The simultaneous use of the nephroscopy
and fURS in our approach was thought to help reduce excessive movement of the PCNL tract, thereby reducing renal parenchymal injury and bleeding.
Clearance was checked under fluoroscopy and nephroscopy
readily identified the calculus, which was removed intact using a percutaneous nitinol stone basket.
Rupel and Brown performed the first nephroscopy
was performed and ultrasonic images were taken to determine about the stone clearance and residual fragments.
Those with PCN performed for supplementary procedures like percutaneous nephroslithotomy (PCNL), ureteric stent insertion, nephroscopy
and biopsy, were also excluded.
The patient then was admitted for percutaneous nephroscopy
with the guidance of B ultrasound.
identified the stone in the renal pelvis which was removed.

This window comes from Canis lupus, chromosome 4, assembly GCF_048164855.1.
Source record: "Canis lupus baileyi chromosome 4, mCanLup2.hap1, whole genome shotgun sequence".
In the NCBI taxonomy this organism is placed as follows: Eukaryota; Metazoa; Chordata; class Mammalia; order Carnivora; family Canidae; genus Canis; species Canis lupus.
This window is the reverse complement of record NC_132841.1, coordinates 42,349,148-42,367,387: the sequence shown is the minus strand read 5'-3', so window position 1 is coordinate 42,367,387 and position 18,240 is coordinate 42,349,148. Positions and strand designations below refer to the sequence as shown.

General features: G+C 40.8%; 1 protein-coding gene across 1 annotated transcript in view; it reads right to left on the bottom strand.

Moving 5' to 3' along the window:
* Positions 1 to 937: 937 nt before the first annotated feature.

After securing renal access, tract dilatation and placing the working sheath, a rigid nephroscope was inserted under direct vision and Nephroscopy
performed under video endoscopic monitoring.
with removal of stone following nephrostomy for obstructive calculus anuria.
Why is percutaneous nephroscopy
still performed with patient prone?
Although single access and flexible nephroscopy
has been recommended as the most effective means of curing full staghorn stones, it is less popular as it is labor-intensive and time-consuming.